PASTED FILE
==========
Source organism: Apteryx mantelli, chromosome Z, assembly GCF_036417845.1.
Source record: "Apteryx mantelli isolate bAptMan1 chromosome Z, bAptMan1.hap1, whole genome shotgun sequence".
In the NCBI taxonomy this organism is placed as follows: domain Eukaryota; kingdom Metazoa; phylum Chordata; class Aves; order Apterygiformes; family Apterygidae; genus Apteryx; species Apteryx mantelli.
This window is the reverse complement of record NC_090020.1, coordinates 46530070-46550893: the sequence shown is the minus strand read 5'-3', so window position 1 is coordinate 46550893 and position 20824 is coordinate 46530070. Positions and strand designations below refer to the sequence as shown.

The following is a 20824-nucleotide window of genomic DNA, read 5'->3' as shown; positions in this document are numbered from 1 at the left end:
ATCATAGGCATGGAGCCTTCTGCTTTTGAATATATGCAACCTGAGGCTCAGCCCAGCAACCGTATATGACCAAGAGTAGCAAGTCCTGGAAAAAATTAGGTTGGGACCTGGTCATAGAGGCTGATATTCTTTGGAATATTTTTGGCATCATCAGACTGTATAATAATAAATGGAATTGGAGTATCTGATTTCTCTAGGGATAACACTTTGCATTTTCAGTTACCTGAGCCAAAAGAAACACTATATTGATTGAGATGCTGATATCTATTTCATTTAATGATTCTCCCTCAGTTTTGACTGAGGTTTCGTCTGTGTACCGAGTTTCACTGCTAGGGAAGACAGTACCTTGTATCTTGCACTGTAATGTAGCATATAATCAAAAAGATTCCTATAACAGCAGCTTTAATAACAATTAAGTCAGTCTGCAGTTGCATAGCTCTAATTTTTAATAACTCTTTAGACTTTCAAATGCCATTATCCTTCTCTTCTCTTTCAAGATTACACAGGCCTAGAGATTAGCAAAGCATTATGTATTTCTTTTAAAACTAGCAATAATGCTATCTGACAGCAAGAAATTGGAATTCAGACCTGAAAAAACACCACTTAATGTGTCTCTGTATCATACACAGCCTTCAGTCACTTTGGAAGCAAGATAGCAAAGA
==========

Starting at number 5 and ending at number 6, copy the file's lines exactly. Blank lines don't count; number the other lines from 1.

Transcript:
The following is a 20824-nucleotide window of genomic DNA, read 5'->3' as shown; positions in this document are numbered from 1 at the left end:
ATCATAGGCATGGAGCCTTCTGCTTTTGAATATATGCAACCTGAGGCTCAGCCCAGCAACCGTATATGACCAAGAGTAGCAAGTCCTGGAAAAAATTAGGTTGGGACCTGGTCATAGAGGCTGATATTCTTTGGAATATTTTTGGCATCATCAGACTGTATAATAATAAATGGAATTGGAGTATCTGATTTCTCTAGGGATAACACTTTGCATTTTCAGTTACCTGAGCCAAAAGAAACACTATATTGATTGAGATGCTGATATCTATTTCATTTAATGATTCTCCCTCAGTTTTGACTGAGGTTTCGTCTGTGTACCGAGTTTCACTGCTAGGGAAGACAGTACCTTGTATCTTGCACTGTAATGTAGCATATAATCAAAAAGATTCCTATAACAGCAGCTTTAATAACAATTAAGTCAGTCTGCAGTTGCATAGCTCTAATTTTTAATAACTCTTTAGACTTTCAAATGCCATTATCCTTCTCTTCTCTTTCAAGATTACACAGGCCTAGAGATTAGCAAAGCATTATGTATTTCTTTTAAAACTAGCAATAATGCTATCTGACAGCAAGAAATTGGAATTCAGACCTGAAAAAACACCACTTAATGTGTCTCTGTATCATACACAGCCTTCAGTCACTTTGGAAGCAAGATAGCAAAGA